by Sean Moulton
Mar 9, 2012
Yesterday, the White House launched Ethics.gov, the administration’s long promised effort to provide a one-stop shop for information on lobbyists, campaign contributions, travel, visitors, and other possible conflicts of interest issues for public officials.
The site brings together seven different databases; most were already available online in different locations, but bringing them together in one location with a single Google-like search interface dramatically increases the ease of use and so, their usefulness. The new interface allows users to search all the databases simultaneously for people, companies, and key words via a single search field. This allows users to more easily see the overlapping activities engaged in by companies and individuals seeking to influence government.
This is an important step forward in transparency and government accountability – it opens the door to how government operates – what officials are talking to what lobbyists, who is contributing to whose campaign, etc.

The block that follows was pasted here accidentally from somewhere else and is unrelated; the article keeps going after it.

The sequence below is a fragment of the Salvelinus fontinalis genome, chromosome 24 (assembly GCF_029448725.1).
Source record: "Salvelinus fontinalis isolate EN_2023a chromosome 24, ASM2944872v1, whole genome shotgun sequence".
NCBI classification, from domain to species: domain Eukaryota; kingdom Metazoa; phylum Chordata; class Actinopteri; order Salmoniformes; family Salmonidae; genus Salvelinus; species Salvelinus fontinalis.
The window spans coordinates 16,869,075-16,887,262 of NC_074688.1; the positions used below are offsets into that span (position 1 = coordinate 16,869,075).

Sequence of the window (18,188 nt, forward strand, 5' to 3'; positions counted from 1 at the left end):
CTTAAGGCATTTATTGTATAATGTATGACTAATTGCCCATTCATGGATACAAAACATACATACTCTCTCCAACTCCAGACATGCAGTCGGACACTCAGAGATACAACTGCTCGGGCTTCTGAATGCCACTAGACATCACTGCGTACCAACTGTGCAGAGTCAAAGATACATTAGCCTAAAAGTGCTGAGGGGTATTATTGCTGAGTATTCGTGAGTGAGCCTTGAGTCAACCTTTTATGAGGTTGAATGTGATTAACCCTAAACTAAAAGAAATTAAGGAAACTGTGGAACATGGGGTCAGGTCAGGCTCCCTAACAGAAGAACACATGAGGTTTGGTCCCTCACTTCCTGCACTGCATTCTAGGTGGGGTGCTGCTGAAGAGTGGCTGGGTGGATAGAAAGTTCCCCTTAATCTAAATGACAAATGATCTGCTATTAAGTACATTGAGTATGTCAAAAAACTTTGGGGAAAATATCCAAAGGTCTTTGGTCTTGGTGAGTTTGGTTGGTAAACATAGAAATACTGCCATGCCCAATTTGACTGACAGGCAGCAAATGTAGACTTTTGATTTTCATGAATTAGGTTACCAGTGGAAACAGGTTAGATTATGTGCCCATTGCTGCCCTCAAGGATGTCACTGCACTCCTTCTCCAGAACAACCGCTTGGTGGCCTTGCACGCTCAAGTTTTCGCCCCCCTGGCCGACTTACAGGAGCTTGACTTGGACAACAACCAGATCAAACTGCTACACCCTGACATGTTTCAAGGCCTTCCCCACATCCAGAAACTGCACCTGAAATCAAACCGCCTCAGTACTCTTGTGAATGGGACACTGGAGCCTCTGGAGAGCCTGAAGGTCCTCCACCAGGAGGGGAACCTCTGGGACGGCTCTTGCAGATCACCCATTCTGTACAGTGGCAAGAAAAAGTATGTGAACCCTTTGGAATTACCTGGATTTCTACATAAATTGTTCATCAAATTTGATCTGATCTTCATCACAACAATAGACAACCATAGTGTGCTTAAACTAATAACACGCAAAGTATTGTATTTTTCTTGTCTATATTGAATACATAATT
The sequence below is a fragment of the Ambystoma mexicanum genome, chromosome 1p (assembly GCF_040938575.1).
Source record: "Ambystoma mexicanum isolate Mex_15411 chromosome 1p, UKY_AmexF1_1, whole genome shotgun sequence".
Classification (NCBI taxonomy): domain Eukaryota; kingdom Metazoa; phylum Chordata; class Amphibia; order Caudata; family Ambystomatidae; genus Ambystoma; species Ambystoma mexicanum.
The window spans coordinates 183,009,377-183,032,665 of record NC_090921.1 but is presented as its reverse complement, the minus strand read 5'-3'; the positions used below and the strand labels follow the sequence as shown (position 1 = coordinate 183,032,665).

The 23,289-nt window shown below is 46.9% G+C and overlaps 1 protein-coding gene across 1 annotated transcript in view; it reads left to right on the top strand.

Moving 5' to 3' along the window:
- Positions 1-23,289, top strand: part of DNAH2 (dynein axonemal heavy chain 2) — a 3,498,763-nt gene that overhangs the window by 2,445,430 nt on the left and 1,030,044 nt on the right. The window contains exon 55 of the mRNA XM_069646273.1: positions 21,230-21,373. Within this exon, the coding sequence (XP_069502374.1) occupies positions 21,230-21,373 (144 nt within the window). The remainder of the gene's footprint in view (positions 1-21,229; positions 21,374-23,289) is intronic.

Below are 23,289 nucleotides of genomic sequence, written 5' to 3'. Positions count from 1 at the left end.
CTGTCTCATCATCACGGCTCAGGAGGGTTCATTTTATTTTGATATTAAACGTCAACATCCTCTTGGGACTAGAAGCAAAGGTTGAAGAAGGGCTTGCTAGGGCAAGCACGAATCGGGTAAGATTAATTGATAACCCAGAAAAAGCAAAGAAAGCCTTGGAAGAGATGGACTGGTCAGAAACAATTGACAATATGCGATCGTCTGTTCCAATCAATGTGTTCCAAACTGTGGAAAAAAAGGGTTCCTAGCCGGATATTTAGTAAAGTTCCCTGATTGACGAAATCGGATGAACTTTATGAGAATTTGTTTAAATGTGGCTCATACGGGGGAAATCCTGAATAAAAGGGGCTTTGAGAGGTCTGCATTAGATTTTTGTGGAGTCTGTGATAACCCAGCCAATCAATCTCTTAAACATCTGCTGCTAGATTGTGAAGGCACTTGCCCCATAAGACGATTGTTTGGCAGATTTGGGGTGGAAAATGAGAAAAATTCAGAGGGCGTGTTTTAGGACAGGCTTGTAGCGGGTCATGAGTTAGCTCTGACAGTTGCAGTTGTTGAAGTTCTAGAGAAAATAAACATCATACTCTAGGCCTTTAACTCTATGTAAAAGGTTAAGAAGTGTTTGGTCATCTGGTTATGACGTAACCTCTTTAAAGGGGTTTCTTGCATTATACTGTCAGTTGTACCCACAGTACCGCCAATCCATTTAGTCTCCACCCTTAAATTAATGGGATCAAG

We applaud the administration for developing new and easier ways to examine influence peddling in the federal government. We would, however, encourage the administration to add financial interest disclosures for top executive branch officials, members of Congress, and federal judges. The requirements to disclose financial assets to identify potential conflicts of interest have been around for years, but the federal government has not made this information available to the public. Congress is currently considering the STOCK Act – which would require these disclosures be made public online. The administration can stay on the cutting edge of transparency if it begins posting that information on Ethics.gov now.
This launch comes just days before Sunshine Week 2012, a national event to promote and explore government transparency.back to Blog